Constraint C: X1 + 2X2 =< 150
    On the boundary, if X1= 0 then X2= 75. If X2= 0, then X1= 150. The boundary is the line through (0, 75) and (150, 0).

    All variables are required to be non-negative. Let the objective function be Min: 2X1 - 3X2. Corner points of the feasible region include?
    Requiring that all variables be non-negative means that X1= 0 and X2= 0 are also boundaries.

    The vertices of the feasible region are
    1) Where X1= 0 any X2= 0 intersect: (0, 0)
    2) Where X2= 0 and 4X1 - 2X2 = 120 intersect: (30, 0)
    3) Where X1= 0 and -3X1 + X2 = 90 intersect: (0, 90)
    4) Where 4X1- 2X2= 120 and -3X1+ X2= 90 intersect: solve those equations
    5) Where -3X1+ X2= 90 and X1 + 2X2 = 150 intersect: solve those equations
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  9. #9
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    How would I do this? Constraint C is throwing me off.

    Constraint A: 3X1 + X2 =< 90
    Constraint B: 3X1 + 2X2 =< 120
    Constraint C: X1 - X2 =< 0
    All variables are required to be non-negative. Let the objective function be Max: X1 + X2. The objective function value corresponding to the optimal solution will be?
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  10. #10
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    How would I do this? Constraint C is throwing me off.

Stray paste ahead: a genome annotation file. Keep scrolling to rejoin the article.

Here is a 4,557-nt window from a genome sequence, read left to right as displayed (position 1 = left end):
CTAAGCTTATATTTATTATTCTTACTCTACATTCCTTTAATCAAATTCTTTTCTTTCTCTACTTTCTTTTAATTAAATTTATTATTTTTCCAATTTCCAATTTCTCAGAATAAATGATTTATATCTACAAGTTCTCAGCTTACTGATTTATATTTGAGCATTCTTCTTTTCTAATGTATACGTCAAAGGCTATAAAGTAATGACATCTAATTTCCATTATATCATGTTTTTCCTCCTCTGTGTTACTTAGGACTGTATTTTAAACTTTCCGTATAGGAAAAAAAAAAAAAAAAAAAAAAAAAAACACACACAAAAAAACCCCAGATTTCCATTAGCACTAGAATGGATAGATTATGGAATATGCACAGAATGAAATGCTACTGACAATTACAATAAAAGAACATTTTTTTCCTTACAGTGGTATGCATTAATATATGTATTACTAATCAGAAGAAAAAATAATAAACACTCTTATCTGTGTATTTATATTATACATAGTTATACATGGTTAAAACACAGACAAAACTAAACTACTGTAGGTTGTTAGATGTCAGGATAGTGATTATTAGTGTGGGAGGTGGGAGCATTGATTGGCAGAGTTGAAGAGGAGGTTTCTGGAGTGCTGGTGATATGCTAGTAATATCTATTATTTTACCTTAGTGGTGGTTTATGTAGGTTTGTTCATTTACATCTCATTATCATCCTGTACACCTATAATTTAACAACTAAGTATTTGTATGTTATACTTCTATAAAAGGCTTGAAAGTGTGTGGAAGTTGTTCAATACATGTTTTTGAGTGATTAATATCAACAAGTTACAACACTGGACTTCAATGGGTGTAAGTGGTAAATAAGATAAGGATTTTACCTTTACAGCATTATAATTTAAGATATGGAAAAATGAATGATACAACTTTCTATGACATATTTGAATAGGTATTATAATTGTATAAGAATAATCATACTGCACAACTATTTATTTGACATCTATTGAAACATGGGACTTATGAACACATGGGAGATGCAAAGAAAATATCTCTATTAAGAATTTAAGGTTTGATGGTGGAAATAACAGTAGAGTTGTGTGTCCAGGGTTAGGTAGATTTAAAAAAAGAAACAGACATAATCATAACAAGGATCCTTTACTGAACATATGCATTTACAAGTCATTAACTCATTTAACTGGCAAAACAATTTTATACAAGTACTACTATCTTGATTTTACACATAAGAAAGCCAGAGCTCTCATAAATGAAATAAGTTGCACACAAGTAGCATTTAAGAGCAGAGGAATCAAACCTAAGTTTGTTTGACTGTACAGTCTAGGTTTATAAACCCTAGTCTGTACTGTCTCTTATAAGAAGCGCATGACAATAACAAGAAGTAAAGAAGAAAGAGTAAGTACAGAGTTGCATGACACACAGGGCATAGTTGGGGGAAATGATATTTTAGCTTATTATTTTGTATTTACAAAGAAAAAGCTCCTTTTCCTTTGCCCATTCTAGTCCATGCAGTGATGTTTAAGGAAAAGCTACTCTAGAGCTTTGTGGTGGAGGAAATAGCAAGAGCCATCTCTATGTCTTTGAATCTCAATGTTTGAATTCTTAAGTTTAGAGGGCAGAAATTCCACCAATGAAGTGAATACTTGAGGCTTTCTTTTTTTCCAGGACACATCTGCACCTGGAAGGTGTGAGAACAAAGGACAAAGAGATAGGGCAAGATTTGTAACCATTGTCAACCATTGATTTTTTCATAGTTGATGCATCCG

Constraint A: 3X1 + X2 =< 90
    Constraint B: 3X1 + 2X2 =< 120
    Constraint C: X1 - X2 =< 0
    All variables are required to be non-negative. Let the objective function be Max: X1 + X2. The objective function value corresponding to the optimal solution will be?

    This is what I came up with.

    2(3X1 + X2 =< 90)

    =6x1 + 2x2 =< 180
    -3x1 + 2x2 =< 120
    3x1 = 60

    x1 = 20

    3(20) + 2x2 = 120
    2x2 = 60

    x2 = 30

    Therefore, Z = x1 + x2 = 50. Is that the right way to do it?
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  11. #11
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    Constraint A: \displaystyle x_2 \leq -3x_1 + 90

    Constraint B: \displaystyle x_2 \leq -\frac{3}{2}x_1 + 60

    Constraint C: \displaystyle x_2 \geq x_1

    Nonnegativity Constraints: \displaystyle x_1 \geq 0, x_2 \geq 0.


    Start by graphing these inequalities to find the feasible region. It helps if you shade the half-planes that are NOT included, so that your feasible region stays blank.

    Then substitute each corner point into your objective function and evaluate. Whichever is the maximum is the optimal solution.
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  12. #12
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    How do i graph constraint C?

    x2 => x1
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  13. #13
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    If you think of \displaystyle x_2 as \displaystyle y and \displaystyle x_1 as \displaystyle x, graph the function \displaystyle y = x then shade the half-plane below the graph (since you are shading the half-plane that's not included).